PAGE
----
Ottawa responsible for inquiry into military murder-suicide: Nova Scotia premier
HALIFAX -- Nova Scotia Premier Stephen McNeil says he believes the responsibility for an inquiry into the death of Afghan war veteran Lionel Desmond and three of his family members rests with Ottawa.
McNeil made the comment in the legislature Wednesday in response to a question from Opposition Leader Jamie Baillie, who noted that Ottawa doesn't seem interested in investigating the horrific crime.
Desmond shot and killed his mother, wife and daughter before taking his own life earlier this year in a rural community near Antigonish, N.S.
"We believe the responsibility for the inquiry rests with Ottawa," McNeil said in the legislature.
He noted that the province's Justice Department is examining its options, but he stopped short of saying he would call a provincial inquiry.
"I will commit that our department of justice ... will continue down that road in the spirit of potentially looking at whether or not there should be an inquiry in our province and what role we would play with the national government," he said.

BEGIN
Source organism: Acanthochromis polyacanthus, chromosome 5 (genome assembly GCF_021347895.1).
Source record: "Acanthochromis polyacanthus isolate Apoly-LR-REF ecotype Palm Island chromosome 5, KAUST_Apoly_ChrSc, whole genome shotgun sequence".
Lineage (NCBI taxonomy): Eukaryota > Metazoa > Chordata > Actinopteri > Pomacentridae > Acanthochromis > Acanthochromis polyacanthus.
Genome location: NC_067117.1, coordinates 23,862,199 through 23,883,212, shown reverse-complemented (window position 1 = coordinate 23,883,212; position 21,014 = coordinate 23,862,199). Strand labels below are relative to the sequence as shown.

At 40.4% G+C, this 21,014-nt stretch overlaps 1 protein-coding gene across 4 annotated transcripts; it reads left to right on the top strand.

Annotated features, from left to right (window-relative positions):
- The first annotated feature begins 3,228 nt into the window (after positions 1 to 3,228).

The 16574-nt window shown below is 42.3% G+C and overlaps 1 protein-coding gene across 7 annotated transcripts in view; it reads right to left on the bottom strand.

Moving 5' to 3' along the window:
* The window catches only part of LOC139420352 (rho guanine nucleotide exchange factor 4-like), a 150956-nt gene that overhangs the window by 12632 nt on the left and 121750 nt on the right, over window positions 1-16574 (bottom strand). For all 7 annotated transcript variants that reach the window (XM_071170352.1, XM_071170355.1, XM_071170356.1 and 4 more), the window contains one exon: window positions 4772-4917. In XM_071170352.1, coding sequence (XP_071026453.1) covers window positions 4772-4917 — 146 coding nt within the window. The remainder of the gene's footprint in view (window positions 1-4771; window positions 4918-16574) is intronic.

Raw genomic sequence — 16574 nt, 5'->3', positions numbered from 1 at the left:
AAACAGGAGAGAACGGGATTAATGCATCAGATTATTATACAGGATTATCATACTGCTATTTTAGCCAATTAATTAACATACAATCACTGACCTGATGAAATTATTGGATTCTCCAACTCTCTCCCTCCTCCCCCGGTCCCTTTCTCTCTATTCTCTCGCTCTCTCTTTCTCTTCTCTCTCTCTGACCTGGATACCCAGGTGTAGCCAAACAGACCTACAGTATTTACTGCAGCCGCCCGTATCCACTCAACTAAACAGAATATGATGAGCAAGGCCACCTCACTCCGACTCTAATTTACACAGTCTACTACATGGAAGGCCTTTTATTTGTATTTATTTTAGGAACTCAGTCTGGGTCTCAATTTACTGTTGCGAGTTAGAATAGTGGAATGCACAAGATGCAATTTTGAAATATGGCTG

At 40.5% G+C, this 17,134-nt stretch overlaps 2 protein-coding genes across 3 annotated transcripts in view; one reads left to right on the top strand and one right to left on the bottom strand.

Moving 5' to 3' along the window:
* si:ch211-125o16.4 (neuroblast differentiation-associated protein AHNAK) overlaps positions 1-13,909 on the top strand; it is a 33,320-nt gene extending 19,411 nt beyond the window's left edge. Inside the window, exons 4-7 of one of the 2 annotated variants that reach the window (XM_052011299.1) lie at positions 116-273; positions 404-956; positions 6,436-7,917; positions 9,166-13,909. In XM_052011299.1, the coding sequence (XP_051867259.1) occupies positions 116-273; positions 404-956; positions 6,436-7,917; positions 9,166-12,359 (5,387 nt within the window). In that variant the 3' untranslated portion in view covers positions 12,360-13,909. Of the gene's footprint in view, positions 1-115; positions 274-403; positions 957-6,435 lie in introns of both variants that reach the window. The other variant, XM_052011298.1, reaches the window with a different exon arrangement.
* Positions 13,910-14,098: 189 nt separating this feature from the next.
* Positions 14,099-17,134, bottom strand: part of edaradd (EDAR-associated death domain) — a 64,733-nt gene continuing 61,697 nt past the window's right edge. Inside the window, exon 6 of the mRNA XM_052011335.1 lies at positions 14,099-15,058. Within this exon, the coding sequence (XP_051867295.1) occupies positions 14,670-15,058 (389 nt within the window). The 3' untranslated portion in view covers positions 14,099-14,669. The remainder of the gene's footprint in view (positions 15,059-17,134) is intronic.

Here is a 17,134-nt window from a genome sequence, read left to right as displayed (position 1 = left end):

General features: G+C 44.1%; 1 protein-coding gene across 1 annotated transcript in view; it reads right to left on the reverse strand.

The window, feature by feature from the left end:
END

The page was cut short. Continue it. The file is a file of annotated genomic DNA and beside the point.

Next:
Outside the house McNeil said that he wasn't either ruling an inquiry in or out, as the provincial government waits for a report from the medical examiner.
When pressed by reporters he wouldn't commit to calling one.
"There may be other steps that we as a province can take but it's premature for me to make any of those assumptions until I finally see what we hear back from the investigation that's ongoing," McNeil said.
Desmond's sisters, Cassandra and Diane Desmond, journeyed to Ottawa last week to get answers from federal officials but say they were largely ignored.
Federal officials insisted the decision on whether to call an inquiry rests solely with the Nova Scotia medical examiner's office.
Lionel Desmond, a former infantryman who served two tours in Afghanistan, fatally shot his mother Brenda, his wife Shanna and their 10-year-daughter Aaliyah in their home last January.
The tragedy gained national attention after relatives said he didn't get the help he needed to deal with PTSD after he was forced from the military for medical reasons in 2015.
In Ottawa last week, a spokesman for Veterans Affairs Minister Seamus O'Regan said the federal department had conducted its own internal review of the case, but hadn't made the results public because of privacy concerns.
The renewed call for an inquiry from Desmond's sisters came two weeks after Ottawa released a suicide prevention strategy aimed specifically at current and retired military personnel.